This guest post is published as part of our blog series related to this week’s annual meetings of the American Anthropological Association, the Middle Eastern Studies Association, and the American Academy of Religion. Share using: #AmAnth2018 | #sblaar18 | #MESA2018
By Patrick Eisenlohr, author of Sounding Islam: Voice, Media, and Sonic Atmospheres in an Indian Ocean World
What is it about religious sounds, such as those of a voice, that makes them deeply emotive, like something felt in the flesh? I arrived at this question in my ethnographic fieldwork in the highly diverse and multireligious Creole society of Mauritius, which had no precolonial population. There, a French-lexicon Creole language is the main vernacular, but Mauritians also value other languages in their ongoing efforts to build religious heritage and connections to other parts of the world, especially South Asia. Mauritian Muslims’ cultivation of Urdu poetry in honor of the Prophet Muhammad known as na‘t has long fascinated me as an expression of religious sentiments and sensations. In this Indian Ocean setting with its longstanding long-distance migratory, economic, and religious links, Mauritian Muslims have taken conflicting views on the religious legitimacy of this performative practice as a way to debate their Islamic tradition. At the same time, such debates are about claiming their place as a minority in the Mauritian nation, whose official multiculturalism favors recognition on the basis of religious difference.
I was initially interested in the discursive aspects of na‘t recitation, such as shifts between registers and participant roles that turn performing the poetry and listening to it in an act to get closer to God. Attending numerous devotional gatherings during my fieldwork, I could also hear and see how Mauritian Muslims deployed sound reproduction technology to enhance and further popularize the genre, while aiming to safeguard and disseminate desired ways of vocal recitation through sound recordings.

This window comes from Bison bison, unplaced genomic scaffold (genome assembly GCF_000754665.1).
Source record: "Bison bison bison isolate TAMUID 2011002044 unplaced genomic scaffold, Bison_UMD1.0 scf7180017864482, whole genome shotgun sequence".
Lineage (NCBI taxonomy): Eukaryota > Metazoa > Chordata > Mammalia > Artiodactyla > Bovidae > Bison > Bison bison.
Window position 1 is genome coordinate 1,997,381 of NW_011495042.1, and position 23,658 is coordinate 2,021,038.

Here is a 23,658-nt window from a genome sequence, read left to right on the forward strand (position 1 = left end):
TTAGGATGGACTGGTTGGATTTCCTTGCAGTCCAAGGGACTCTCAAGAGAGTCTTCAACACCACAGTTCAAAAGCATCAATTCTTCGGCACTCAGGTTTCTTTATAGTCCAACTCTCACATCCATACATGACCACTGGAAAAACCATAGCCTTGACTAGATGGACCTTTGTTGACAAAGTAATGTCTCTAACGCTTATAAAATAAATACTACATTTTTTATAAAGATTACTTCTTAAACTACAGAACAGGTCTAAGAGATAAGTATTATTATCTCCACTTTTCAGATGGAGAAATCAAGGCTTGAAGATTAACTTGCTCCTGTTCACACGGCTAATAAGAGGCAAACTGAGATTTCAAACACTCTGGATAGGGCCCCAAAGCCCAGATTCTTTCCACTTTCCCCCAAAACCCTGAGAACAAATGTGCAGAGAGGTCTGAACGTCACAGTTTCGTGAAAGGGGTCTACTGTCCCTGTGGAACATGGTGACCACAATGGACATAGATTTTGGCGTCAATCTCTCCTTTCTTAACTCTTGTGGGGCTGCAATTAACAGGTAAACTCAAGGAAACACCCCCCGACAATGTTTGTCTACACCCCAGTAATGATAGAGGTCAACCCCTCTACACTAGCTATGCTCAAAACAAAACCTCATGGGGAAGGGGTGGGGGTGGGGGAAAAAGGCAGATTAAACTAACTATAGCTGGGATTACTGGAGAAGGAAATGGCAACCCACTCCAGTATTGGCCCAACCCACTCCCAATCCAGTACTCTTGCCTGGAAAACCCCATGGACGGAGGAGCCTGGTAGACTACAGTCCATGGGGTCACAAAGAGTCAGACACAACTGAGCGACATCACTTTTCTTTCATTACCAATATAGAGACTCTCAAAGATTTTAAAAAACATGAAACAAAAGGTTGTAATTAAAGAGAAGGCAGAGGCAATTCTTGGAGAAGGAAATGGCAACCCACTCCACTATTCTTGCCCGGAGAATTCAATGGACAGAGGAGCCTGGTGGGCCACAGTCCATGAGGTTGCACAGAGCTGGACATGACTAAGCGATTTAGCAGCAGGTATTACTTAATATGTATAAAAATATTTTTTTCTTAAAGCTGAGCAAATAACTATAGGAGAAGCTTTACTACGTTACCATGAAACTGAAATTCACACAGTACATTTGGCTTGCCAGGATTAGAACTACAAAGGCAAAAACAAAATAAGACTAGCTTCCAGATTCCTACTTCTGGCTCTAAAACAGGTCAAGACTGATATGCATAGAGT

In the end, however, my Mauritian interlocutors pushed me to explore the limits of language in their devotional practices. They did so by shifting my attention to qualities of the voice, sometimes spontaneously reciting a line from a na‘t in a conversation to make me understand what they regarded as the right kind of voice for na‘t recitals. I realized that my Mauritian friends were not just invested in the correctness of poetic texts and their performance, but also in the sonic materiality of voice. They found particular qualities of the voice particularly powerful.
For them, these qualities were not just indicative of the piety of reciter, but also had an effect on listeners they often described in metaphors of touch and movement, even though they found it difficult to describe in words.
I find the neo-phenomenological notion of atmosphere very useful for addressing such felt dimensions of religion that often evade discursive rendering and revolve around suggestions of movement, movements that can also acquire particular religious significance. My book describes the privileged relationship between sonic atmospheres and the emotive dimensions of religion, trying to do justice to sound as a particular mode of knowledge that is meaningful but cannot be reduced to discourse. Proposing an analytic of atmospheres to do justice to sonic dimensions of religion, the book also speaks to broader processes in contemporary politics and public spheres where the atmospheric often trumps the deliberative.